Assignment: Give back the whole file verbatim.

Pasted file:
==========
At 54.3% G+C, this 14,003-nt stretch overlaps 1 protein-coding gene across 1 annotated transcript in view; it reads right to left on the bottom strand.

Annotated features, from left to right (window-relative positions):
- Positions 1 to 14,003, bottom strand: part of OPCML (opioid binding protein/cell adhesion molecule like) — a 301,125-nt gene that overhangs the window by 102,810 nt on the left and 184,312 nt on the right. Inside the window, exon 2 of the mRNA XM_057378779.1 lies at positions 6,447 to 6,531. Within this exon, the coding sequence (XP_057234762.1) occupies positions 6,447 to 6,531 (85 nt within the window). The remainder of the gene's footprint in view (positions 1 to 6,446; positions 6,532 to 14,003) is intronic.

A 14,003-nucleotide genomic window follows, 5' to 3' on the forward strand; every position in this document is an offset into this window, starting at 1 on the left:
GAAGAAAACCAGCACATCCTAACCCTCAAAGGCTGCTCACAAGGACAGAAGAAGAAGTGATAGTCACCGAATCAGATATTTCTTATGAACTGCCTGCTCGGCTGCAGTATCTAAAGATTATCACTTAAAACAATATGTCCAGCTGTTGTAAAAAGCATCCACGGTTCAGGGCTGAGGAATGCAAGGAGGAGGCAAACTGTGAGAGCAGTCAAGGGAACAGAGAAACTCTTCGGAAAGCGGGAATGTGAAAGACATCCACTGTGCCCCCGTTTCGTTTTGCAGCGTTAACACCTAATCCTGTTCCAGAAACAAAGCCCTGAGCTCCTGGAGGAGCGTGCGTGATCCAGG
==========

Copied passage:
At 54.3% G+C, this 14,003-nt stretch overlaps 1 protein-coding gene across 1 annotated transcript in view; it reads right to left on the bottom strand.

Annotated features, from left to right (window-relative positions):
- Positions 1 to 14,003, bottom strand: part of OPCML (opioid binding protein/cell adhesion molecule like) — a 301,125-nt gene that overhangs the window by 102,810 nt on the left and 184,312 nt on the right. Inside the window, exon 2 of the mRNA XM_057378779.1 lies at positions 6,447 to 6,531. Within this exon, the coding sequence (XP_057234762.1) occupies positions 6,447 to 6,531 (85 nt within the window). The remainder of the gene's footprint in view (positions 1 to 6,446; positions 6,532 to 14,003) is intronic.

A 14,003-nucleotide genomic window follows, 5' to 3' on the forward strand; every position in this document is an offset into this window, starting at 1 on the left:
GAAGAAAACCAGCACATCCTAACCCTCAAAGGCTGCTCACAAGGACAGAAGAAGAAGTGATAGTCACCGAATCAGATATTTCTTATGAACTGCCTGCTCGGCTGCAGTATCTAAAGATTATCACTTAAAACAATATGTCCAGCTGTTGTAAAAAGCATCCACGGTTCAGGGCTGAGGAATGCAAGGAGGAGGCAAACTGTGAGAGCAGTCAAGGGAACAGAGAAACTCTTCGGAAAGCGGGAATGTGAAAGACATCCACTGTGCCCCCGTTTCGTTTTGCAGCGTTAACACCTAATCCTGTTCCAGAAACAAAGCCCTGAGCTCCTGGAGGAGCGTGCGTGATCCAGG